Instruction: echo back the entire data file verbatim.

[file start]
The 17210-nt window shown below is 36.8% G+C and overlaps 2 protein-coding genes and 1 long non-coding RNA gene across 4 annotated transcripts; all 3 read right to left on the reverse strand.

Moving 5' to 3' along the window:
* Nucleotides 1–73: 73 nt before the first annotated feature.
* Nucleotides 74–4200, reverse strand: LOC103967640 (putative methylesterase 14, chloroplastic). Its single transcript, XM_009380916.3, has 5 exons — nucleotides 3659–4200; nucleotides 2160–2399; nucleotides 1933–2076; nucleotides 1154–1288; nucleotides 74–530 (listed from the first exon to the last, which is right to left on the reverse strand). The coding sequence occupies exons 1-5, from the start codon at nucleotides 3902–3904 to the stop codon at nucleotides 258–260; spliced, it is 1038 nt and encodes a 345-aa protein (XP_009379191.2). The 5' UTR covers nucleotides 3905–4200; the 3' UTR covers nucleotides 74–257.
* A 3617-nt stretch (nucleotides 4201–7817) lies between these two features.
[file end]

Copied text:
The 17210-nt window shown below is 36.8% G+C and overlaps 2 protein-coding genes and 1 long non-coding RNA gene across 4 annotated transcripts; all 3 read right to left on the reverse strand.

Moving 5' to 3' along the window:
* Nucleotides 1–73: 73 nt before the first annotated feature.
* Nucleotides 74–4200, reverse strand: LOC103967640 (putative methylesterase 14, chloroplastic). Its single transcript, XM_009380916.3, has 5 exons — nucleotides 3659–4200; nucleotides 2160–2399; nucleotides 1933–2076; nucleotides 1154–1288; nucleotides 74–530 (listed from the first exon to the last, which is right to left on the reverse strand). The coding sequence occupies exons 1-5, from the start codon at nucleotides 3902–3904 to the stop codon at nucleotides 258–260; spliced, it is 1038 nt and encodes a 345-aa protein (XP_009379191.2). The 5' UTR covers nucleotides 3905–4200; the 3' UTR covers nucleotides 74–257.
* A 3617-nt stretch (nucleotides 4201–7817) lies between these two features.